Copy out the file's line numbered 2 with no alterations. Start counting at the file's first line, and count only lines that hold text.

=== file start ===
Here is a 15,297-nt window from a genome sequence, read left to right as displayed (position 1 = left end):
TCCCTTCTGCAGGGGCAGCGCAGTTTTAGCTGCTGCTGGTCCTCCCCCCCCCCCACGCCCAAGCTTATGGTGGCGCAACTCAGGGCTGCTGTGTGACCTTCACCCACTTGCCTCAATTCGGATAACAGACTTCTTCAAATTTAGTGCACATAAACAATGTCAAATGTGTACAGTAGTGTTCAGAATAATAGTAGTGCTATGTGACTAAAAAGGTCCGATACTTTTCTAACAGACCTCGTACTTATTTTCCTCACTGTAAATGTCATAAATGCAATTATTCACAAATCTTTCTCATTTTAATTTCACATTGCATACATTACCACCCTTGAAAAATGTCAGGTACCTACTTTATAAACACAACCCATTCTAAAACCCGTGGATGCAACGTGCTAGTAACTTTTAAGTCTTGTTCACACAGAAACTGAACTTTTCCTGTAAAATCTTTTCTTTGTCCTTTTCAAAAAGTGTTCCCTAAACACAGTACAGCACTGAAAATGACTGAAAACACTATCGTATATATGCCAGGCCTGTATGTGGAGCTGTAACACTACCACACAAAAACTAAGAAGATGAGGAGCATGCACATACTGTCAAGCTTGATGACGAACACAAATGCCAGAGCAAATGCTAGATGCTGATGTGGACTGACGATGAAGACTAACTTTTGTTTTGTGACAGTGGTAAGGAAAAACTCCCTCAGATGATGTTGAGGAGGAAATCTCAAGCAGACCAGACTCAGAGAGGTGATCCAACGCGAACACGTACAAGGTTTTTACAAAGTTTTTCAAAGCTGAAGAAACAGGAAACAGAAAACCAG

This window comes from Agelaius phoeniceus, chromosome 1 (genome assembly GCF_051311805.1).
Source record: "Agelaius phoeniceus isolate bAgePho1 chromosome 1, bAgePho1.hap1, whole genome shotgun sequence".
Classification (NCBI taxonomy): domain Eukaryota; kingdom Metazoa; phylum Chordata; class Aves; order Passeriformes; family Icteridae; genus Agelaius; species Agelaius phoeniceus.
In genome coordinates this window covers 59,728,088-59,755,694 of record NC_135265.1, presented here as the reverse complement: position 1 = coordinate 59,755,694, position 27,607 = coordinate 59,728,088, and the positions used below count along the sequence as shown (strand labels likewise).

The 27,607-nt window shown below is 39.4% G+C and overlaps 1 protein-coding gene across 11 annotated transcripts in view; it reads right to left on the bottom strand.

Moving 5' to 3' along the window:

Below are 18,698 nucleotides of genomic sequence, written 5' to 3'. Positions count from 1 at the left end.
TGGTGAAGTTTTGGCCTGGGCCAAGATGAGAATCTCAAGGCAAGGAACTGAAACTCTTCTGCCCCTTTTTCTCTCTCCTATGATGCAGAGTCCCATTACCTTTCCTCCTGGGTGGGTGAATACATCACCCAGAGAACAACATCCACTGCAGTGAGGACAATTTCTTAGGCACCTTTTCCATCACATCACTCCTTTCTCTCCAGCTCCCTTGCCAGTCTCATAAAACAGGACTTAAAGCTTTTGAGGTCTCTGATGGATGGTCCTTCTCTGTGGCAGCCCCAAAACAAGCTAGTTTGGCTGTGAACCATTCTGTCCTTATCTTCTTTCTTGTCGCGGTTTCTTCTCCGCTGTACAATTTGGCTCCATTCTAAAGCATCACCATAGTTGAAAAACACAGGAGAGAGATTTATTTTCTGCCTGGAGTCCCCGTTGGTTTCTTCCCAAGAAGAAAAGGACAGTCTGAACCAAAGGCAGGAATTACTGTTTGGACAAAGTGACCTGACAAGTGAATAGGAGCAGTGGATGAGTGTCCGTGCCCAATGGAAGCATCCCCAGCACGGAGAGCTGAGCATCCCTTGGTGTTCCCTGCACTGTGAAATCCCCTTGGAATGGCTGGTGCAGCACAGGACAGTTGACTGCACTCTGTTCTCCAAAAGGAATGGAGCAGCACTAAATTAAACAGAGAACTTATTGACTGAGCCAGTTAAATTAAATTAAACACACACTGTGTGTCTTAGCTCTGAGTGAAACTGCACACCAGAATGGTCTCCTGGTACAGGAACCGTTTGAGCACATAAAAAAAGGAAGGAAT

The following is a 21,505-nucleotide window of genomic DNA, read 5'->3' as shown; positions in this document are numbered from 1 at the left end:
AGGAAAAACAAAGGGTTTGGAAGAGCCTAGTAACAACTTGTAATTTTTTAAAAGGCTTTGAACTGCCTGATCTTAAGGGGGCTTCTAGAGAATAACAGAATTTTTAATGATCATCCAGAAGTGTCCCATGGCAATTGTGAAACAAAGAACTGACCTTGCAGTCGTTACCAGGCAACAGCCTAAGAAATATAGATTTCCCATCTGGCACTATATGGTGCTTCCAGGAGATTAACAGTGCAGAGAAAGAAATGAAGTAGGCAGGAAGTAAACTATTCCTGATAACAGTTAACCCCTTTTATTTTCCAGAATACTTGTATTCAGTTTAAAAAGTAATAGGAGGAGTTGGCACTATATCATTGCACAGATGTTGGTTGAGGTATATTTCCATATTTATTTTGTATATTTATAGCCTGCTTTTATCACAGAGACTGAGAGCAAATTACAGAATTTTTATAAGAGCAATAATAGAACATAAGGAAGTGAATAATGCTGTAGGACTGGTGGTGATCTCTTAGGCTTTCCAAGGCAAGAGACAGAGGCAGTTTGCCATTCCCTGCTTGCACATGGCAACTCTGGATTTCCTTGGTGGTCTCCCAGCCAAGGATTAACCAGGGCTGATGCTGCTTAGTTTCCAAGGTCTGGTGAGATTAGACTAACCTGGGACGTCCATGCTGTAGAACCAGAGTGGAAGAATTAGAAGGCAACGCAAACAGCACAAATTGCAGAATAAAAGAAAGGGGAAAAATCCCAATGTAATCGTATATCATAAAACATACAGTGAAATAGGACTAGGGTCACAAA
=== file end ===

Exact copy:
TCCCTTCTGCAGGGGCAGCGCAGTTTTAGCTGCTGCTGGTCCTCCCCCCCCCCCACGCCCAAGCTTATGGTGGCGCAACTCAGGGCTGCTGTGTGACCTTCACCCACTTGCCTCAATTCGGATAACAGACTTCTTCAAATTTAGTGCACATAAACAATGTCAAATGTGTACAGTAGTGTTCAGAATAATAGTAGTGCTATGTGACTAAAAAGGTCCGATACTTTTCTAACAGACCTCGTACTTATTTTCCTCACTGTAAATGTCATAAATGCAATTATTCACAAATCTTTCTCATTTTAATTTCACATTGCATACATTACCACCCTTGAAAAATGTCAGGTACCTACTTTATAAACACAACCCATTCTAAAACCCGTGGATGCAACGTGCTAGTAACTTTTAAGTCTTGTTCACACAGAAACTGAACTTTTCCTGTAAAATCTTTTCTTTGTCCTTTTCAAAAAGTGTTCCCTAAACACAGTACAGCACTGAAAATGACTGAAAACACTATCGTATATATGCCAGGCCTGTATGTGGAGCTGTAACACTACCACACAAAAACTAAGAAGATGAGGAGCATGCACATACTGTCAAGCTTGATGACGAACACAAATGCCAGAGCAAATGCTAGATGCTGATGTGGACTGACGATGAAGACTAACTTTTGTTTTGTGACAGTGGTAAGGAAAAACTCCCTCAGATGATGTTGAGGAGGAAATCTCAAGCAGACCAGACTCAGAGAGGTGATCCAACGCGAACACGTACAAGGTTTTTACAAAGTTTTTCAAAGCTGAAGAAACAGGAAACAGAAAACCAG